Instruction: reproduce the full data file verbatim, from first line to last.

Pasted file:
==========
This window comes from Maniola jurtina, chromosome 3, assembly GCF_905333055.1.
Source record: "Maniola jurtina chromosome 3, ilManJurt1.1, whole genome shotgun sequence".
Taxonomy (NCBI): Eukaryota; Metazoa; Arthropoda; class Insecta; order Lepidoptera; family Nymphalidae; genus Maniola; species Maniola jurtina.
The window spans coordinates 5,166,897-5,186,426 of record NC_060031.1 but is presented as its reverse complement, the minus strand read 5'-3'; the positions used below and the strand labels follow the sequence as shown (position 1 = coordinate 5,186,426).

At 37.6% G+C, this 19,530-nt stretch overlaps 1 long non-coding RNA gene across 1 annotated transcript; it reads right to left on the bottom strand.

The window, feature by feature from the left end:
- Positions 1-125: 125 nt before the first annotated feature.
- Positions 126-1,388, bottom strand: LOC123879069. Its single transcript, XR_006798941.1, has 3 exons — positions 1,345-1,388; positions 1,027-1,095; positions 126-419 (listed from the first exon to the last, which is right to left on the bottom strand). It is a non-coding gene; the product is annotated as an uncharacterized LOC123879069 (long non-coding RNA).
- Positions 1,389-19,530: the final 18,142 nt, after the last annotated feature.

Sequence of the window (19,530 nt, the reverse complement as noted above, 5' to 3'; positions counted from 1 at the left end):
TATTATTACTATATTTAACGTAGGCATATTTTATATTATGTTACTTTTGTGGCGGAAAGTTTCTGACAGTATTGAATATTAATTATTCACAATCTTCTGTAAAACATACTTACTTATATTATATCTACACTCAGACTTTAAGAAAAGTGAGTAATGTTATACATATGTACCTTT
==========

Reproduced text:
This window comes from Maniola jurtina, chromosome 3, assembly GCF_905333055.1.
Source record: "Maniola jurtina chromosome 3, ilManJurt1.1, whole genome shotgun sequence".
Taxonomy (NCBI): Eukaryota; Metazoa; Arthropoda; class Insecta; order Lepidoptera; family Nymphalidae; genus Maniola; species Maniola jurtina.
The window spans coordinates 5,166,897-5,186,426 of record NC_060031.1 but is presented as its reverse complement, the minus strand read 5'-3'; the positions used below and the strand labels follow the sequence as shown (position 1 = coordinate 5,186,426).

At 37.6% G+C, this 19,530-nt stretch overlaps 1 long non-coding RNA gene across 1 annotated transcript; it reads right to left on the bottom strand.

The window, feature by feature from the left end:
- Positions 1-125: 125 nt before the first annotated feature.
- Positions 126-1,388, bottom strand: LOC123879069. Its single transcript, XR_006798941.1, has 3 exons — positions 1,345-1,388; positions 1,027-1,095; positions 126-419 (listed from the first exon to the last, which is right to left on the bottom strand). It is a non-coding gene; the product is annotated as an uncharacterized LOC123879069 (long non-coding RNA).
- Positions 1,389-19,530: the final 18,142 nt, after the last annotated feature.

Sequence of the window (19,530 nt, the reverse complement as noted above, 5' to 3'; positions counted from 1 at the left end):
TATTATTACTATATTTAACGTAGGCATATTTTATATTATGTTACTTTTGTGGCGGAAAGTTTCTGACAGTATTGAATATTAATTATTCACAATCTTCTGTAAAACATACTTACTTATATTATATCTACACTCAGACTTTAAGAAAAGTGAGTAATGTTATACATATGTACCTTT